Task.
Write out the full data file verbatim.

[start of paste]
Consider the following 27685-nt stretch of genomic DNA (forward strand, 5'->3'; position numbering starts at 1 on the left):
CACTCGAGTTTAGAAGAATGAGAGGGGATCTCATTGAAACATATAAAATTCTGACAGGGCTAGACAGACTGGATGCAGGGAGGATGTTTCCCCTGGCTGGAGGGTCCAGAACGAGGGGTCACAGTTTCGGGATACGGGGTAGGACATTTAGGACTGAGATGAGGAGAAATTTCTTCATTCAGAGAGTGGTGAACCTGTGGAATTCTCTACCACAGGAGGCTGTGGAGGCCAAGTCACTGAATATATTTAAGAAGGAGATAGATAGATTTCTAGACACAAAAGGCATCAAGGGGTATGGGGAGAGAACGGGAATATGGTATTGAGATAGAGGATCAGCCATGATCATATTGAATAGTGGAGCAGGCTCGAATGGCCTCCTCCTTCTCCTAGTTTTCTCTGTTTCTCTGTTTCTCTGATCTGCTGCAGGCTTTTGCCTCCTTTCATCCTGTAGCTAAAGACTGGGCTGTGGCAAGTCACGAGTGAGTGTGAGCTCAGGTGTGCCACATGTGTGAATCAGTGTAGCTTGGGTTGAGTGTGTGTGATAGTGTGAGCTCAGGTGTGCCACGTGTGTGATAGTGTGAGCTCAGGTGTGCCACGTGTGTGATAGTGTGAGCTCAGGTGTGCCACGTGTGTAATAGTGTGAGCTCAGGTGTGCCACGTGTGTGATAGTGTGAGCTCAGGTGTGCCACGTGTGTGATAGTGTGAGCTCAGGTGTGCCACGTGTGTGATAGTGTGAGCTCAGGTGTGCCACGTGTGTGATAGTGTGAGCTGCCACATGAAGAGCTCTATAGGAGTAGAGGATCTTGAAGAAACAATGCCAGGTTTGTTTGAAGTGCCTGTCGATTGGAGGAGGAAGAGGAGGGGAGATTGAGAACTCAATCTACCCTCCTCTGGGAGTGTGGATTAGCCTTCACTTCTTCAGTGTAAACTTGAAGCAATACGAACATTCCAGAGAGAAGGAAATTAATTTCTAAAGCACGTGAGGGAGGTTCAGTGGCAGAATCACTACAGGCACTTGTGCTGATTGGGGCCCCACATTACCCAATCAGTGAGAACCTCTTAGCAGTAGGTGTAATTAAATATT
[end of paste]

Consider the following 27685-nt stretch of genomic DNA (forward strand, 5'->3'; position numbering starts at 1 on the left):
CACTCGAGTTTAGAAGAATGAGAGGGGATCTCATTGAAACATATAAAATTCTGACAGGGCTAGACAGACTGGATGCAGGGAGGATGTTTCCCCTGGCTGGAGGGTCCAGAACGAGGGGTCACAGTTTCGGGATACGGGGTAGGACATTTAGGACTGAGATGAGGAGAAATTTCTTCATTCAGAGAGTGGTGAACCTGTGGAATTCTCTACCACAGGAGGCTGTGGAGGCCAAGTCACTGAATATATTTAAGAAGGAGATAGATAGATTTCTAGACACAAAAGGCATCAAGGGGTATGGGGAGAGAACGGGAATATGGTATTGAGATAGAGGATCAGCCATGATCATATTGAATAGTGGAGCAGGCTCGAATGGCCTCCTCCTTCTCCTAGTTTTCTCTGTTTCTCTGTTTCTCTGATCTGCTGCAGGCTTTTGCCTCCTTTCATCCTGTAGCTAAAGACTGGGCTGTGGCAAGTCACGAGTGAGTGTGAGCTCAGGTGTGCCACATGTGTGAATCAGTGTAGCTTGGGTTGAGTGTGTGTGATAGTGTGAGCTCAGGTGTGCCACGTGTGTGATAGTGTGAGCTCAGGTGTGCCACGTGTGTGATAGTGTGAGCTCAGGTGTGCCACGTGTGTAATAGTGTGAGCTCAGGTGTGCCACGTGTGTGATAGTGTGAGCTCAGGTGTGCCACGTGTGTGATAGTGTGAGCTCAGGTGTGCCACGTGTGTGATAGTGTGAGCTCAGGTGTGCCACGTGTGTGATAGTGTGAGCTGCCACATGAAGAGCTCTATAGGAGTAGAGGATCTTGAAGAAACAATGCCAGGTTTGTTTGAAGTGCCTGTCGATTGGAGGAGGAAGAGGAGGGGAGATTGAGAACTCAATCTACCCTCCTCTGGGAGTGTGGATTAGCCTTCACTTCTTCAGTGTAAACTTGAAGCAATACGAACATTCCAGAGAGAAGGAAATTAATTTCTAAAGCACGTGAGGGAGGTTCAGTGGCAGAATCACTACAGGCACTTGTGCTGATTGGGGCCCCACATTACCCAATCAGTGAGAACCTCTTAGCAGTAGGTGTAATTAAATATT